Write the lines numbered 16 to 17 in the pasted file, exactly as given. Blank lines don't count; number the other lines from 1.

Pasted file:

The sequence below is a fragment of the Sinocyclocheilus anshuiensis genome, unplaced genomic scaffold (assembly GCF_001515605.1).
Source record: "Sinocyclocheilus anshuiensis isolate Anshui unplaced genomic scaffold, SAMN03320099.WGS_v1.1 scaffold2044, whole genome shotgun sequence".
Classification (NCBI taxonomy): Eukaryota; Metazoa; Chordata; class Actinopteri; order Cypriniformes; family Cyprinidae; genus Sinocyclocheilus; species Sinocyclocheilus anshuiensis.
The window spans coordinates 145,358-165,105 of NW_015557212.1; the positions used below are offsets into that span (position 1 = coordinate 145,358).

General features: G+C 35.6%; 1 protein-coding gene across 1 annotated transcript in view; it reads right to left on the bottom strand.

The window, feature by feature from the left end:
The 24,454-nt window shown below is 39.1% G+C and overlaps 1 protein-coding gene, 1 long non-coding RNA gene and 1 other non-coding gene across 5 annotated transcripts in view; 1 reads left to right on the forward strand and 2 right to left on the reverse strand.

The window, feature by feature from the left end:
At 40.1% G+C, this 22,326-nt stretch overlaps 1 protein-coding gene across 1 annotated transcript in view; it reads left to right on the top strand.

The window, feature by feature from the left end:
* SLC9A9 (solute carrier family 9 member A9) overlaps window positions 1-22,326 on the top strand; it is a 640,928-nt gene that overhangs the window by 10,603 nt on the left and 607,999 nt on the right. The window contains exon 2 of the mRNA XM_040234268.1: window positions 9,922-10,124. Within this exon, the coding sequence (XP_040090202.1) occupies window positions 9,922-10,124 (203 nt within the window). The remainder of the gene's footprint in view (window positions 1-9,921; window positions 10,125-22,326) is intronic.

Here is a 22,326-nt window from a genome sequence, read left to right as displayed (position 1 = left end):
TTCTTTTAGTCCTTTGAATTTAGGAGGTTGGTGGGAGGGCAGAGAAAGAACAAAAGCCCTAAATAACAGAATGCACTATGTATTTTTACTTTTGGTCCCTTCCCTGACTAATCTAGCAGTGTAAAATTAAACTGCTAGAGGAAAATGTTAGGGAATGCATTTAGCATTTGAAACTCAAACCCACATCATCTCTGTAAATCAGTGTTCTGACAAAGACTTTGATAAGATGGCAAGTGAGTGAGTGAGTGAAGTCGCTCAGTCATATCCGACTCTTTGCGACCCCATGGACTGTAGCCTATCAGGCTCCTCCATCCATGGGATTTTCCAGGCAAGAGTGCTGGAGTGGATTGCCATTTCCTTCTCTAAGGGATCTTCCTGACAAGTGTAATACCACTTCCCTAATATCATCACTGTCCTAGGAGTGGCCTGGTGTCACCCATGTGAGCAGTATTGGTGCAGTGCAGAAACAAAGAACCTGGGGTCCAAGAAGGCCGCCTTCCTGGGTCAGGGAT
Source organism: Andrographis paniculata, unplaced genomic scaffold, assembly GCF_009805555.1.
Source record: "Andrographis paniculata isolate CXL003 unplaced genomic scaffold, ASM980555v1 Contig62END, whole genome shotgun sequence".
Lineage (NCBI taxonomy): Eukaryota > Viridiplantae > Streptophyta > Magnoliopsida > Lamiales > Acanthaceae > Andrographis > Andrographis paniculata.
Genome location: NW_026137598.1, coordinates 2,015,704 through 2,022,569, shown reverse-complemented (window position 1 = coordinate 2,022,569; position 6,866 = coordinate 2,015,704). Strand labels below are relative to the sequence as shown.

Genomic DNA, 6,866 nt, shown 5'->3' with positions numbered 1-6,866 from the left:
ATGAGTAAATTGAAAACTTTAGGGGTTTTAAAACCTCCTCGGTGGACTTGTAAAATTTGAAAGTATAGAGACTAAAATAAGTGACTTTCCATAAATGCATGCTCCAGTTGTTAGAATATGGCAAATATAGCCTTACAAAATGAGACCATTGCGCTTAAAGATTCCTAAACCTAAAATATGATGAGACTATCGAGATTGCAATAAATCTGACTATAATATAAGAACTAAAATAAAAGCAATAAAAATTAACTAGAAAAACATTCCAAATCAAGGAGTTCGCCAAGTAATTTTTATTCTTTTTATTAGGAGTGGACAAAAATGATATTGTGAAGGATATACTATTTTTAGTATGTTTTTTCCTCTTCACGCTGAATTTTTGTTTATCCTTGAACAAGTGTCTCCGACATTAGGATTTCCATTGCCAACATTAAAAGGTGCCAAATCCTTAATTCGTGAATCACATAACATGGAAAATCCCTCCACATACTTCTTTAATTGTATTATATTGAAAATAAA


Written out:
Lineage (NCBI taxonomy): Eukaryota > Viridiplantae > Streptophyta > Magnoliopsida > Lamiales > Acanthaceae > Andrographis > Andrographis paniculata.
Genome location: NW_026137598.1, coordinates 2,015,704 through 2,022,569, shown reverse-complemented (window position 1 = coordinate 2,022,569; position 6,866 = coordinate 2,015,704). Strand labels below are relative to the sequence as shown.